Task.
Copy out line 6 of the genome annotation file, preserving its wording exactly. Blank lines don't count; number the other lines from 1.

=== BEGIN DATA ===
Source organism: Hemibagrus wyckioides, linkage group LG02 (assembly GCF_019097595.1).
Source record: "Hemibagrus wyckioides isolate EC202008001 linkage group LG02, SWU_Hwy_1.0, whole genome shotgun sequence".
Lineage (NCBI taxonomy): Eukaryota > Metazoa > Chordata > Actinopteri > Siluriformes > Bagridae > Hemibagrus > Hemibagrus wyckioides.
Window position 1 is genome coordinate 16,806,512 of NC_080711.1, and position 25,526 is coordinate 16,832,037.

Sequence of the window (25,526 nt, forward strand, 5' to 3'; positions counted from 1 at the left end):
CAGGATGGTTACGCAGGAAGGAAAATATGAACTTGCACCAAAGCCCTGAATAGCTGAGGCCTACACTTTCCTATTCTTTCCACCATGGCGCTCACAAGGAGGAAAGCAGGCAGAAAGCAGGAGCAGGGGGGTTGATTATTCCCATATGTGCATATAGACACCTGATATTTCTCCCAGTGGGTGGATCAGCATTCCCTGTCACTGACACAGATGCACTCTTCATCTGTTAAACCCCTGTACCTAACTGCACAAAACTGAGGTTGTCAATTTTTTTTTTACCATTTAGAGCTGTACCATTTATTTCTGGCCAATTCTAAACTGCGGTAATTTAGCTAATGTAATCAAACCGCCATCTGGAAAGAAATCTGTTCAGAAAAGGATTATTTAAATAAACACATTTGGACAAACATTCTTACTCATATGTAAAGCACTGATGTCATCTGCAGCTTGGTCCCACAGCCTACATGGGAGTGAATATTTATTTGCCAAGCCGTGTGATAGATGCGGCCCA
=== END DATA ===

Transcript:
CAGGATGGTTACGCAGGAAGGAAAATATGAACTTGCACCAAAGCCCTGAATAGCTGAGGCCTACACTTTCCTATTCTTTCCACCATGGCGCTCACAAGGAGGAAAGCAGGCAGAAAGCAGGAGCAGGGGGGTTGATTATTCCCATATGTGCATATAGACACCTGATATTTCTCCCAGTGGGTGGATCAGCATTCCCTGTCACTGACACAGATGCACTCTTCATCTGTTAAACCCCTGTACCTAACTGCACAAAACTGAGGTTGTCAATTTTTTTTTTACCATTTAGAGCTGTACCATTTATTTCTGGCCAATTCTAAACTGCGGTAATTTAGCTAATGTAATCAAACCGCCATCTGGAAAGAAATCTGTTCAGAAAAGGATTATTTAAATAAACACATTTGGACAAACATTCTTACTCATATGTAAAGCACTGATGTCATCTGCAGCTTGGTCCCACAGCCTACATGGGAGTGAATATTTATTTGCCAAGCCGTGTGATAGATGCGGCCCA